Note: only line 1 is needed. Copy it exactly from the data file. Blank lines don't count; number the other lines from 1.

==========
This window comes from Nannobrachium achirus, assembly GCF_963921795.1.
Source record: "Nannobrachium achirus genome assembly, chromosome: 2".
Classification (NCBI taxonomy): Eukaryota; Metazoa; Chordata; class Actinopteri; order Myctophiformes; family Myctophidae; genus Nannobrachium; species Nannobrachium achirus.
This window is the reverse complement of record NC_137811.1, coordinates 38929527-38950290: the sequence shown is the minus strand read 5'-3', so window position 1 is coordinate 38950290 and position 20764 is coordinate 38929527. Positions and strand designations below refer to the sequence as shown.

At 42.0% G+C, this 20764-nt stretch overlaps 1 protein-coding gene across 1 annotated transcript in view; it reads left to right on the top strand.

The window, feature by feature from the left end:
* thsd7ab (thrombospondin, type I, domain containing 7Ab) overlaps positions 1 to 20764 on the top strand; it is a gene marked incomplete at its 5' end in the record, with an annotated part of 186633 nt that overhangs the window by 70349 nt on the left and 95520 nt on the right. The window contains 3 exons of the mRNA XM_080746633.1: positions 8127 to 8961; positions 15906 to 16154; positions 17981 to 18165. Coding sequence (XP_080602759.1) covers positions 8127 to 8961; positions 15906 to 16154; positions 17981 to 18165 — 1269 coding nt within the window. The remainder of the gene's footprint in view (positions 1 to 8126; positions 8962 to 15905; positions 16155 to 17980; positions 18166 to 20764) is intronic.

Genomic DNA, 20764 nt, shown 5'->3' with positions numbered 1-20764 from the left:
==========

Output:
This window comes from Nannobrachium achirus, assembly GCF_963921795.1.